Asian stocks were mixed Wednesday, with Japan's Nikkei surging over 7 percent near the close of trade. South Korean shares though dropped into the red plunging as much as 7 percent, but paring back losses to close down 3 percent.
The U.S. dollar was down slightly on the day at 97.96 yen compared with around 98.50 late in New York. Still, the dollar has gained nearly 4 yen in three days as global equity markets rallied. The yen has received a powerful boost as Japanese investors close out of overseas trades and bring money back home. Oil futures rose on the back of the gains made by U.S. equities to trade above $65 a barrel in the Asian session.
Attractive valuations in almost every industry inspired the Nikkei's rally, taking place less than two weeks after Japan's Nikkei index posted its biggest single-day decline since the 1987 crash.
The Nikkei 225 Average climbed 7.7 percent in volatile trade, with exporters such as Honda Motor climbing after the yen weakened on expectations that the Bank of Japan will cut interest rateslater this week.
Seoul shares closed 3 percent lower on Wednesday, reversing earlier near 8-percent gains as banking issues including KB Financial Group plunged across the board on deepening sectoral worries. KB Financial Group ended 14.89 percent lower and Woori Finance Holdings sank the 15 percent daily limit.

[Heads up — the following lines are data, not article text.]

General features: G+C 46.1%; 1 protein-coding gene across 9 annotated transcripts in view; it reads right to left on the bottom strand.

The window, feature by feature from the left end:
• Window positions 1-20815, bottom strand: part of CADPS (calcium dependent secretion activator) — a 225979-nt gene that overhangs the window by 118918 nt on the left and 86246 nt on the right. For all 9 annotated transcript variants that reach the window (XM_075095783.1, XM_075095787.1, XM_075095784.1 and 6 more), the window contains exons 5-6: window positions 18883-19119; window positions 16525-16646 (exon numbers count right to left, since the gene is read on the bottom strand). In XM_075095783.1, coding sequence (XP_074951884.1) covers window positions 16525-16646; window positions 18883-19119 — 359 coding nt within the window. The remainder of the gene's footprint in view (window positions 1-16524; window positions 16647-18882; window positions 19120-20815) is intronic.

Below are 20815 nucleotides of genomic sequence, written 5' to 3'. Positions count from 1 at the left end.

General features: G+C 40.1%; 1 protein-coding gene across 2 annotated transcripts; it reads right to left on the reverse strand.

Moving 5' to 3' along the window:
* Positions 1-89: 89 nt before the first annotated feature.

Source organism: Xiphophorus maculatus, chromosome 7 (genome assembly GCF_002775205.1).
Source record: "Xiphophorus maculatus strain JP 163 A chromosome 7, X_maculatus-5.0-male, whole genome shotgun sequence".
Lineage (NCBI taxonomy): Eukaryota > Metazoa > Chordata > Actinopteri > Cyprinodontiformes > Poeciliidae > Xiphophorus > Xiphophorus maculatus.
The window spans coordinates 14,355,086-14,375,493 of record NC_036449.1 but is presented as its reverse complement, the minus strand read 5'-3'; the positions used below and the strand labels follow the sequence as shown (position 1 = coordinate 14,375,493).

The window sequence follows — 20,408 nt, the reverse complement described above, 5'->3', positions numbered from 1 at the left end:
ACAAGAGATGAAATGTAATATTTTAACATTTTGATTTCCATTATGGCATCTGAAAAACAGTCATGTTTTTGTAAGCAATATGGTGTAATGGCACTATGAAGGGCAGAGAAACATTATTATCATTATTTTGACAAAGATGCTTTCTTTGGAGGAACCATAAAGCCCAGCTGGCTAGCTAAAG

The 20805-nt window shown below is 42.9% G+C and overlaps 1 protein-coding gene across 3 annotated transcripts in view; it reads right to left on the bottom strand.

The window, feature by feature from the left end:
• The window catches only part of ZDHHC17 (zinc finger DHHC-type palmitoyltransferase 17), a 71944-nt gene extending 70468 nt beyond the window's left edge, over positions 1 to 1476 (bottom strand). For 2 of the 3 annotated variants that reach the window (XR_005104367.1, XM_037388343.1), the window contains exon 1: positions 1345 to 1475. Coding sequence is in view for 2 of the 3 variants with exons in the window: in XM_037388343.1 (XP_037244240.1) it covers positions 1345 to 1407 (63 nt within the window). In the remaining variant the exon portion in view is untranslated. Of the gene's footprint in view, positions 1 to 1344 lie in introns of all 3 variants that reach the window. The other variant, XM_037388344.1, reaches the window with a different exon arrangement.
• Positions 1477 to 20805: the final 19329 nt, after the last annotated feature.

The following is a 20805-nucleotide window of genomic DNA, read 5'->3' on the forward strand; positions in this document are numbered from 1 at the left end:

Australian shares rose 1.3 percent, but gave up more than half their early gains as property stocks such as Westfield Group fell on concerns about more capital raisings in the sector. Mining stocks rebounded after sharp recent falls, helped by a recovery in metal prices, but overall market sentiment was cautious.
Hong Kong shares rose 0.8 percent, building on their biggest rally in more than a decade, as investors scooped up energy stocks like CNOOC after crude prices snapped a three-day losing streak. But index heavyweight HSBC Holdings slid 4.3 percent, pruning early sharp gains on the main index, as investors locked in profits on Tuesday's 20 percent surge in the stock.
Singapore's Straits Times Index pulled back gains to close 0.3 percent higher, led by banks and property stocks. Top lender DBS Group was up 3.9 percent.
China's Shanghai Composite Index closed 2.9 percent lower after spending the morning session in the black.